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Where is Heaven

Where is Heaven

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Published by glennpease
BY GEORGE H. HEPWORTH



" And Elisha prayed, and said, Lord, I pray thee, open his eyes,
that he may see. And the Lord opened the eyes of the young
nian ; and he saw : and, behold, the mountain was full of horses
a:id chariots of fire round about Elisha." — 2 Kings vi. 17.
BY GEORGE H. HEPWORTH



" And Elisha prayed, and said, Lord, I pray thee, open his eyes,
that he may see. And the Lord opened the eyes of the young
nian ; and he saw : and, behold, the mountain was full of horses
a:id chariots of fire round about Elisha." — 2 Kings vi. 17.

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Published by: glennpease on Apr 12, 2013
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WHERE IS HEAVE ?BY GEORGE H. HEPWORTH" And Elisha prayed, and said, Lord, I pray thee, open his eyes,that he may see. And the Lord opened the eyes of the youngnian ; and he saw : and, behold, the mountain was full of horsesa:id chariots of fire round about Elisha." — 2 Kings vi. 17.obody knows where heaven is, but everybodyhopes there is a heaven somewhere. To say thatit is a condition of mind is a misleading use of lan-guage, an intangible abstraction of no practical use.It is either a place or it is an hallucination.If a heavenly frame of mind is all there is of heaven, then the possession is nothing to boast of and may end with the last gasp of life ; but if it'is a place whose boundary-line we cross at themoment of death, in which our intellectual andspiritual activity will have unbounded scope,where souls can grow unhampered by the cruel56 HERALD SERMOS.and repressing limitations of the body, then wehave a series of motives which irradiate the pres-ent and fill the future with the glow and promiseof a sunrise after the sunset.We cannot see heaven, and for that reason adoubt hangs in the sky. But there are so manythings which we cannot see that such an argumentbecomes enfeebled. On an ordinary night we cansee perhaps two or three thousand separate stars ;with a good field-glass the number may easilybe increased tenfold ; with the Lick telescope onMount Hamilton at least a million are visible.Our imperfect vision can discover but a small partof the wonders of creation. There are invisibleworlds all round us, revealed by optical instru-
 
ments ; and still other worlds which no instru-ments yet invented can discover. What we cansee, therefore, is by no means the limit of what is.It is interesting to ask whether any one, underany circumstances, has seen what is to most of usinvisible. The text we have chosen contains amarvelous statement. The prophet and the youthwere side by side. There was no defect in thevision of the latter, for he could see the hills andthe clouds as clearly as the former. lUit theWHERE IS HEAVE? /prophet's eyes were gifted with a facuhy unknownto the stripHng who attended him. He saw whatwas in the air as well as what was on the ground,and the sight gave him courage. The youngman was dismayed, for a host of Syrians withspears had come to make them prisoners ; butthe prophet was calm and serene and sure of thevictory.Then something happened to the young man'seyes, and for a brief moment he saw what he hadnever before looked upon, and what he probablynever looked upon thereafter. They were the sameeyes that he had always used, but an additionalfaculty had been given them, and they caught aglimpse of the horses and chariots, the army of spiritual creatures who, as Milton asserts, walk theearth unseen both when we wake and when wesleep.If it is possible to believe, first, that heaven is just as truly a locality as any one of the UnitedStates, and, second, that though we may not beable to see the citizens of this celestial common-wealth they can see us, we are traveling alongthe highway to some very important truths. If heaven is correctlv described in these statements,8 HKRALI) St:RMOXS.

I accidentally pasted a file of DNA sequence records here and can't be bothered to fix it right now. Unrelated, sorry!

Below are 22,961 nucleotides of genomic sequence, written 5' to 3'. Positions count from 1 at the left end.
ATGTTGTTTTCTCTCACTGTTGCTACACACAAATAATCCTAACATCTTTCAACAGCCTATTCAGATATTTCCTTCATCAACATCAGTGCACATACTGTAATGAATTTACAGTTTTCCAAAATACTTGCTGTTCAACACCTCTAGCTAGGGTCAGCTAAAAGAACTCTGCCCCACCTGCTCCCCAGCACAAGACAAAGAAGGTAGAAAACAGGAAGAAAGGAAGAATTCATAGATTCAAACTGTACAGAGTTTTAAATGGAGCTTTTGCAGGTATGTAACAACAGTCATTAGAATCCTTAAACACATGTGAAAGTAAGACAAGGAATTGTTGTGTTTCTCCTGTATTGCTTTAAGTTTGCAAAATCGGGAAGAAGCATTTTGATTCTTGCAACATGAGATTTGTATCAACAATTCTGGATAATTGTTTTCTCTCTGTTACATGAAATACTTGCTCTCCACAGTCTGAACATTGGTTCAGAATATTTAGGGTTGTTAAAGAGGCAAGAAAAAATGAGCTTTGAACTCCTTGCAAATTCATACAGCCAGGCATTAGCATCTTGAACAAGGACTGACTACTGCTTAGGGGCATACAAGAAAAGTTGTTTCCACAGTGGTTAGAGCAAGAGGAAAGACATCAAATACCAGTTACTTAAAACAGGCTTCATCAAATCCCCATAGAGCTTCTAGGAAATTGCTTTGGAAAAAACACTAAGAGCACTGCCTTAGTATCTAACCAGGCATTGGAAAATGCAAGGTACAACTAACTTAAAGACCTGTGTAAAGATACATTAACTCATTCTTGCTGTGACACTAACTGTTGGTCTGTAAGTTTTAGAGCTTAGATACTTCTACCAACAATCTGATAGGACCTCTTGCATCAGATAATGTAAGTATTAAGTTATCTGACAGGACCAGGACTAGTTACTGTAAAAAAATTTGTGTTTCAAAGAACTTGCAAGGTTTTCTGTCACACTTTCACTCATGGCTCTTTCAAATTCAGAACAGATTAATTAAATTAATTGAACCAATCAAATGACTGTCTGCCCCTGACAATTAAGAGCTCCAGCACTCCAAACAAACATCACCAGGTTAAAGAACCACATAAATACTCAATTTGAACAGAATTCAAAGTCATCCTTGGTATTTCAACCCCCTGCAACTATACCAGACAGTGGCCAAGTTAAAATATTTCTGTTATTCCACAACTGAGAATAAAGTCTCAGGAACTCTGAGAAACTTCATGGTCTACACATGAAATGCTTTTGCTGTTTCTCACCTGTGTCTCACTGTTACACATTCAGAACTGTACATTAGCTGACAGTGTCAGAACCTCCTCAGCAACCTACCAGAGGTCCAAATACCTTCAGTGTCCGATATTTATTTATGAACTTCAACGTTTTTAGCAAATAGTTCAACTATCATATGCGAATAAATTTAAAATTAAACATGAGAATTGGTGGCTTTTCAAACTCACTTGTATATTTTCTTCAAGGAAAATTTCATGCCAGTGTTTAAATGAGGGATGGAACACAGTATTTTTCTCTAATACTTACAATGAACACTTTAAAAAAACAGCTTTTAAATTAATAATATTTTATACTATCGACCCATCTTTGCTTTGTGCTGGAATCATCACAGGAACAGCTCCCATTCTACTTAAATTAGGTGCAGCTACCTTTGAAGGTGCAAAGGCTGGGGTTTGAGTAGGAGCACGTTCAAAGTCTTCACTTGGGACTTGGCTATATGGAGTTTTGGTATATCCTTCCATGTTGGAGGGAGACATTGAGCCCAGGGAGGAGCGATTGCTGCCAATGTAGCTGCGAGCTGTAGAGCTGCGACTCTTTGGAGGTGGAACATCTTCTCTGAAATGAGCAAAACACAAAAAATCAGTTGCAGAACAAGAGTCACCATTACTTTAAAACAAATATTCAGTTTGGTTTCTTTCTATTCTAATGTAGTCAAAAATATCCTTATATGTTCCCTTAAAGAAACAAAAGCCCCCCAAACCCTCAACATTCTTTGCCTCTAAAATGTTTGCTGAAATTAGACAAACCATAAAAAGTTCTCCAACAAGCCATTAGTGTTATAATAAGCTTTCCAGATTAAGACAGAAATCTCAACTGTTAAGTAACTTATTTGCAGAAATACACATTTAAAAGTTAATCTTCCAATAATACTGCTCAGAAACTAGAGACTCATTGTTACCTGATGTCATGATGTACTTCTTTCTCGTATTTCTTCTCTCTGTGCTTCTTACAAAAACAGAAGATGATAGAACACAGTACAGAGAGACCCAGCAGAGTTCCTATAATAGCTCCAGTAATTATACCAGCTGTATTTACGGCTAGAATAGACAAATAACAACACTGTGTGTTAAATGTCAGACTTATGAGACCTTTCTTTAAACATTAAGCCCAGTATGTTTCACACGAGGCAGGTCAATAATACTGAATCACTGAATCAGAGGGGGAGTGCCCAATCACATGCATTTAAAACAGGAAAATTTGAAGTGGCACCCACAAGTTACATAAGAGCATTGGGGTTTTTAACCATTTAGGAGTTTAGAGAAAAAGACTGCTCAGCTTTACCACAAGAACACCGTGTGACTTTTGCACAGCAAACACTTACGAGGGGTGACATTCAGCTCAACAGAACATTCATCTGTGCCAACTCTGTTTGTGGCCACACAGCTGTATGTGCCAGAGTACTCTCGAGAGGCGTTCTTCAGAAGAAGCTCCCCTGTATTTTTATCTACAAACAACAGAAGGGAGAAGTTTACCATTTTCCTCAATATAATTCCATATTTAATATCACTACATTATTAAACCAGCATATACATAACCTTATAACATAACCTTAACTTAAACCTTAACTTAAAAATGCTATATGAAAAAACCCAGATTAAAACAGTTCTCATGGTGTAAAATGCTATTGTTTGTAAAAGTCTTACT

it becomes vivid and thrilling. We have " a heartfor any fate"; can pass through any experienceunscathed ; can even open the door of the tomband lay the tired sleeper on one of the shelves of its recesses; can go back to our duties and strug-gles with an aching but a hopeful heart ; can ban-ish the word " farewell " from our vocabulary, withthe conviction that the departing member of thefamily has simply gone on a journey, at the endof which he will await our coming. The sun hasrisen for us, and its fructifying light penetratesevery nook and corner of our sorrows.Whether we are privileged to see what Elisha'sattendant saw or not, if we feel sure that he reallysaw what is recorded we may be content to re-main blind. We do not care so much to seeheaven for ourselves as to be certain that some-body has seen it, either prophet or servant. If heaven is there, we ask no more.There is a wild and almost reckless interest inthis topic nowadays. Above the din and confu-sion of our material life we hear voices which tellus that heaven is not far off and that the twoworlds can talk to each other. Bands of earnestmen and women Lfathcr when the dav's work isWHERE IS HEAVE? 9over in the belief that these voices come acrossthe wild waste and bear messages of affection andadvice.Human nature has an intense longing, a burningthirst, an unappeased hunger for facts of this kind.Even reason is sometimes held in abeyance, orchained up for the time being, that the emotionsmay have full and free play. Discrimination isparalyzed, and the doors of the heart are thrownwide open for folly as well as wisdom to enter.There are men and women who tell us of in-credible experiences ; but these experiences are

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